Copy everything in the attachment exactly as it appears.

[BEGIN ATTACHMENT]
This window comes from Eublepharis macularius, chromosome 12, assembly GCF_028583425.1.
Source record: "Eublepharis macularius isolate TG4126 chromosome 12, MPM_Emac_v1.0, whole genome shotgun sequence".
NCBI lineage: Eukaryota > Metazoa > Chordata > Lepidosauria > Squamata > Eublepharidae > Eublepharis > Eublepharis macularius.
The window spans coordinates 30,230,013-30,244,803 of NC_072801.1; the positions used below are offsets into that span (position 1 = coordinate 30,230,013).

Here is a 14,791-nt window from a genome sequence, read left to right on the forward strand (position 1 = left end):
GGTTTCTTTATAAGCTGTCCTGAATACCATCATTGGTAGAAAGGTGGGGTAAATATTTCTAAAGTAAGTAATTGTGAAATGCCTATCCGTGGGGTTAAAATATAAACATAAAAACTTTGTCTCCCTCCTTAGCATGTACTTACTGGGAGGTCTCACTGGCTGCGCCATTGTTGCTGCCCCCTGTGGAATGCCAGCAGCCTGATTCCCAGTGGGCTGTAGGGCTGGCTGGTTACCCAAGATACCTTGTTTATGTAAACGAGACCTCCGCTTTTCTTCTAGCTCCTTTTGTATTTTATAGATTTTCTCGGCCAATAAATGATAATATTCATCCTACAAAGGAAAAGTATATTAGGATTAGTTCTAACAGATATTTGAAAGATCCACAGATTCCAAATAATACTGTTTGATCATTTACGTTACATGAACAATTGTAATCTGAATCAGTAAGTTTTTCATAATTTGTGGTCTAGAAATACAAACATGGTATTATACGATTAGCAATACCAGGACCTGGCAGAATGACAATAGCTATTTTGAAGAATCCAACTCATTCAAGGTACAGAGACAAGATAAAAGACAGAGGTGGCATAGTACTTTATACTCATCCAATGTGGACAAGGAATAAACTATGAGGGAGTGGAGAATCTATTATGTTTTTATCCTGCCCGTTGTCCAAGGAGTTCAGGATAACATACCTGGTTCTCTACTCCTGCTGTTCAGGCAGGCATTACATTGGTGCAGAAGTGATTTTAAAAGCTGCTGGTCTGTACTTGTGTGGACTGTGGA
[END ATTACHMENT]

This window comes from Eublepharis macularius, chromosome 12, assembly GCF_028583425.1.
Source record: "Eublepharis macularius isolate TG4126 chromosome 12, MPM_Emac_v1.0, whole genome shotgun sequence".
NCBI lineage: Eukaryota > Metazoa > Chordata > Lepidosauria > Squamata > Eublepharidae > Eublepharis > Eublepharis macularius.
The window spans coordinates 30,230,013-30,244,803 of NC_072801.1; the positions used below are offsets into that span (position 1 = coordinate 30,230,013).

Here is a 14,791-nt window from a genome sequence, read left to right on the forward strand (position 1 = left end):
GGTTTCTTTATAAGCTGTCCTGAATACCATCATTGGTAGAAAGGTGGGGTAAATATTTCTAAAGTAAGTAATTGTGAAATGCCTATCCGTGGGGTTAAAATATAAACATAAAAACTTTGTCTCCCTCCTTAGCATGTACTTACTGGGAGGTCTCACTGGCTGCGCCATTGTTGCTGCCCCCTGTGGAATGCCAGCAGCCTGATTCCCAGTGGGCTGTAGGGCTGGCTGGTTACCCAAGATACCTTGTTTATGTAAACGAGACCTCCGCTTTTCTTCTAGCTCCTTTTGTATTTTATAGATTTTCTCGGCCAATAAATGATAATATTCATCCTACAAAGGAAAAGTATATTAGGATTAGTTCTAACAGATATTTGAAAGATCCACAGATTCCAAATAATACTGTTTGATCATTTACGTTACATGAACAATTGTAATCTGAATCAGTAAGTTTTTCATAATTTGTGGTCTAGAAATACAAACATGGTATTATACGATTAGCAATACCAGGACCTGGCAGAATGACAATAGCTATTTTGAAGAATCCAACTCATTCAAGGTACAGAGACAAGATAAAAGACAGAGGTGGCATAGTACTTTATACTCATCCAATGTGGACAAGGAATAAACTATGAGGGAGTGGAGAATCTATTATGTTTTTATCCTGCCCGTTGTCCAAGGAGTTCAGGATAACATACCTGGTTCTCTACTCCTGCTGTTCAGGCAGGCATTACATTGGTGCAGAAGTGATTTTAAAAGCTGCTGGTCTGTACTTGTGTGGACTGTGGA